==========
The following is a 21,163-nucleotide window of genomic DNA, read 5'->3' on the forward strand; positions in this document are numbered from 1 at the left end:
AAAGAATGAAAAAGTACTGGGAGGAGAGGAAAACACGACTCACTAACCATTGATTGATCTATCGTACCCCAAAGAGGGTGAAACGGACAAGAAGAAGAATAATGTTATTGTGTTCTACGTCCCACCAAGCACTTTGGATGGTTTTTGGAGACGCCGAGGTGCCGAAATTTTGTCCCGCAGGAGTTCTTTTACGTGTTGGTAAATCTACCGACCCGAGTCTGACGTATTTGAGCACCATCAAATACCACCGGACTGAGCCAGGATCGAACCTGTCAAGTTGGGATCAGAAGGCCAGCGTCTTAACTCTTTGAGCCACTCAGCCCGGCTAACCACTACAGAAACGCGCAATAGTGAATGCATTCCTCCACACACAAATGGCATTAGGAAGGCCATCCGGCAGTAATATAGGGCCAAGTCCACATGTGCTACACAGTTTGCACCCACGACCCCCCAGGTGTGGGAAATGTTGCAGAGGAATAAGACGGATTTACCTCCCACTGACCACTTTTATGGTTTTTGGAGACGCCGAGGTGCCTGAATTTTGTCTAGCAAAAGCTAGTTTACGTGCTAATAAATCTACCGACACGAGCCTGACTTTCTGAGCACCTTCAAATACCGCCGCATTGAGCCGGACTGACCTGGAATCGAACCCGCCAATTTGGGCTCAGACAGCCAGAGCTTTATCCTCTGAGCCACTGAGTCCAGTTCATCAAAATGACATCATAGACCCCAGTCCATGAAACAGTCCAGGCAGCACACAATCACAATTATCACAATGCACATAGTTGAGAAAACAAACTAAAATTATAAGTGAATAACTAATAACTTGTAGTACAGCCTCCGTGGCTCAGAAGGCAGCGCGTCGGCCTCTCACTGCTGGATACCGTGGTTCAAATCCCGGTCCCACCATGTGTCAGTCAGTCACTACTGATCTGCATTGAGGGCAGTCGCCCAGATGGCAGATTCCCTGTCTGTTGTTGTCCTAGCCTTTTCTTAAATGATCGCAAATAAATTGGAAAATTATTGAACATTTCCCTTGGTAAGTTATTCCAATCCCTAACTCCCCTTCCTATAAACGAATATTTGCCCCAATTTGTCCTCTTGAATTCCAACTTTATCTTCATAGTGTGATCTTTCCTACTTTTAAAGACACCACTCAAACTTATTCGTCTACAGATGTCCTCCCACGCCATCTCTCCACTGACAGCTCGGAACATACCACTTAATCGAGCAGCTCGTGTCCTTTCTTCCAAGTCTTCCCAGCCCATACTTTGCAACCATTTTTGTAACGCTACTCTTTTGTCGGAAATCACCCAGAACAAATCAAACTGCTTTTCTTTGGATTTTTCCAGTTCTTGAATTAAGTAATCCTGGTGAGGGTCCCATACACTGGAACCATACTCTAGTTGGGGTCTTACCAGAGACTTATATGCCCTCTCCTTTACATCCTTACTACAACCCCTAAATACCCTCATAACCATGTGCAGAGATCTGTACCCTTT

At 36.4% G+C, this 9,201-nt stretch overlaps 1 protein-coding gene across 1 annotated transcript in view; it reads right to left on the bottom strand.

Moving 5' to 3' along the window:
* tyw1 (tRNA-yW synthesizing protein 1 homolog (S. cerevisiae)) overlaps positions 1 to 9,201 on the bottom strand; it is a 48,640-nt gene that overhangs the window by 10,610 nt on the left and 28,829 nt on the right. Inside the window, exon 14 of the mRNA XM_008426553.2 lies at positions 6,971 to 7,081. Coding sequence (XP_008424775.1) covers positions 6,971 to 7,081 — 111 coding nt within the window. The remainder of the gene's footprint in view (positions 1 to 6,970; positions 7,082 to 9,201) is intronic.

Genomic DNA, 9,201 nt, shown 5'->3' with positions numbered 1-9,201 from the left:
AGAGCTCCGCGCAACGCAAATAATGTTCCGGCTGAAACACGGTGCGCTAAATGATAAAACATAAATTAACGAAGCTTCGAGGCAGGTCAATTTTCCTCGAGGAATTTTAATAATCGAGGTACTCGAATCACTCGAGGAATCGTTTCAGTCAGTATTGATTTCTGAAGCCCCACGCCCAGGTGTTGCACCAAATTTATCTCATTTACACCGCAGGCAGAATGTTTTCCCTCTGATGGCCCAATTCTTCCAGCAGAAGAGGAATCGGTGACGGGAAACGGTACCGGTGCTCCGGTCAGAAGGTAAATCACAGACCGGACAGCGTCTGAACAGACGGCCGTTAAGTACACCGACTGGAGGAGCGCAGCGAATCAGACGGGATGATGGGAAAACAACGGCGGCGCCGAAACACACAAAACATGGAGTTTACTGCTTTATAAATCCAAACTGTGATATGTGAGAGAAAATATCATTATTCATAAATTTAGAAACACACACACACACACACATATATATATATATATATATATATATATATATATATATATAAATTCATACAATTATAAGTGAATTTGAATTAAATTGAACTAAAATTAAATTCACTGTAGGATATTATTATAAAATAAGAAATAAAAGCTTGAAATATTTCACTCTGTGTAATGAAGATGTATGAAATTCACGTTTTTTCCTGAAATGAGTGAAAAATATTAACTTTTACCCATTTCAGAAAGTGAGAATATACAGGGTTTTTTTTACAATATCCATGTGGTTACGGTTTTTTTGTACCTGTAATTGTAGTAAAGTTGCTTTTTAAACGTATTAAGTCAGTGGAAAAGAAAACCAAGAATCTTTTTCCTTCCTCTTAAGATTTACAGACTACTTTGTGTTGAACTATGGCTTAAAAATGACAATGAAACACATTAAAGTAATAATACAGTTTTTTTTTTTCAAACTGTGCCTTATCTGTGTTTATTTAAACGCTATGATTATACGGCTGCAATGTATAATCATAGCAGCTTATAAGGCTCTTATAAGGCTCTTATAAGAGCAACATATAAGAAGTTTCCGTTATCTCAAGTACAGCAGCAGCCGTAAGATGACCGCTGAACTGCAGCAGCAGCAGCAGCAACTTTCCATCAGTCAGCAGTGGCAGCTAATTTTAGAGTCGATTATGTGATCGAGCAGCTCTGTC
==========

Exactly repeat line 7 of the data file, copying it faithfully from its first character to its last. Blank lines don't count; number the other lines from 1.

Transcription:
AGAGCTCCGCGCAACGCAAATAATGTTCCGGCTGAAACACGGTGCGCTAAATGATAAAACATAAATTAACGAAGCTTCGAGGCAGGTCAATTTTCCTCGAGGAATTTTAATAATCGAGGTACTCGAATCACTCGAGGAATCGTTTCAGTCAGTATTGATTTCTGAAGCCCCACGCCCAGGTGTTGCACCAAATTTATCTCATTTACACCGCAGGCAGAATGTTTTCCCTCTGATGGCCCAATTCTTCCAGCAGAAGAGGAATCGGTGACGGGAAACGGTACCGGTGCTCCGGTCAGAAGGTAAATCACAGACCGGACAGCGTCTGAACAGACGGCCGTTAAGTACACCGACTGGAGGAGCGCAGCGAATCAGACGGGATGATGGGAAAACAACGGCGGCGCCGAAACACACAAAACATGGAGTTTACTGCTTTATAAATCCAAACTGTGATATGTGAGAGAAAATATCATTATTCATAAATTTAGAAACACACACACACACACACATATATATATATATATATATATATATATATATATATATATAAATTCATACAATTATAAGTGAATTTGAATTAAATTGAACTAAAATTAAATTCACTGTAGGATATTATTATAAAATAAGAAATAAAAGCTTGAAATATTTCACTCTGTGTAATGAAGATGTATGAAATTCACGTTTTTTCCTGAAATGAGTGAAAAATATTAACTTTTACCCATTTCAGAAAGTGAGAATATACAGGGTTTTTTTTACAATATCCATGTGGTTACGGTTTTTTTGTACCTGTAATTGTAGTAAAGTTGCTTTTTAAACGTATTAAGTCAGTGGAAAAGAAAACCAAGAATCTTTTTCCTTCCTCTTAAGATTTACAGACTACTTTGTGTTGAACTATGGCTTAAAAATGACAATGAAACACATTAAAGTAATAATACAGTTTTTTTTTTTCAAACTGTGCCTTATCTGTGTTTATTTAAACGCTATGATTATACGGCTGCAATGTATAATCATAGCAGCTTATAAGGCTCTTATAAGGCTCTTATAAGAGCAACATATAAGAAGTTTCCGTTATCTCAAGTACAGCAGCAGCCGTAAGATGACCGCTGAACTGCAGCAGCAGCAGCAGCAACTTTCCATCAGTCAGCAGTGGCAGCTAATTTTAGAGTCGATTATGTGATCGAGCAGCTCTGTC